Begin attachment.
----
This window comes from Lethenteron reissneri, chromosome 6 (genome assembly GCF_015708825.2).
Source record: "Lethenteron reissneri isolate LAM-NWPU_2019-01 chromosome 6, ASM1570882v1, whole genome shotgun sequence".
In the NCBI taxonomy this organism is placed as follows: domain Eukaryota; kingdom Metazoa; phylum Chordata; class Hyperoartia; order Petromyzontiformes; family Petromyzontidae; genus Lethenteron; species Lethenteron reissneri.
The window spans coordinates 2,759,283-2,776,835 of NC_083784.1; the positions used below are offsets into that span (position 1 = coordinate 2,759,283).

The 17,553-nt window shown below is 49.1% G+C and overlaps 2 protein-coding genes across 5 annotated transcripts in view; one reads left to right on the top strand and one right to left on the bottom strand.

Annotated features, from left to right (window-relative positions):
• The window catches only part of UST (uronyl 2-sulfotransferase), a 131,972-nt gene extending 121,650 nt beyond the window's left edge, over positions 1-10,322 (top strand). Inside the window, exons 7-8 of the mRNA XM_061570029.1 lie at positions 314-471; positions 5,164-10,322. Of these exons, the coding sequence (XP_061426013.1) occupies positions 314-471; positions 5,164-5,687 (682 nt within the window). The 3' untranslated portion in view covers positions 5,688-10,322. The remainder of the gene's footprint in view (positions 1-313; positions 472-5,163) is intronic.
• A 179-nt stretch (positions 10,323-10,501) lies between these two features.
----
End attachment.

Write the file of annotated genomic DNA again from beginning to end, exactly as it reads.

This window comes from Lethenteron reissneri, chromosome 6 (genome assembly GCF_015708825.2).
Source record: "Lethenteron reissneri isolate LAM-NWPU_2019-01 chromosome 6, ASM1570882v1, whole genome shotgun sequence".
In the NCBI taxonomy this organism is placed as follows: domain Eukaryota; kingdom Metazoa; phylum Chordata; class Hyperoartia; order Petromyzontiformes; family Petromyzontidae; genus Lethenteron; species Lethenteron reissneri.
The window spans coordinates 2,759,283-2,776,835 of NC_083784.1; the positions used below are offsets into that span (position 1 = coordinate 2,759,283).

The 17,553-nt window shown below is 49.1% G+C and overlaps 2 protein-coding genes across 5 annotated transcripts in view; one reads left to right on the top strand and one right to left on the bottom strand.

Annotated features, from left to right (window-relative positions):
• The window catches only part of UST (uronyl 2-sulfotransferase), a 131,972-nt gene extending 121,650 nt beyond the window's left edge, over positions 1-10,322 (top strand). Inside the window, exons 7-8 of the mRNA XM_061570029.1 lie at positions 314-471; positions 5,164-10,322. Of these exons, the coding sequence (XP_061426013.1) occupies positions 314-471; positions 5,164-5,687 (682 nt within the window). The 3' untranslated portion in view covers positions 5,688-10,322. The remainder of the gene's footprint in view (positions 1-313; positions 472-5,163) is intronic.
• A 179-nt stretch (positions 10,323-10,501) lies between these two features.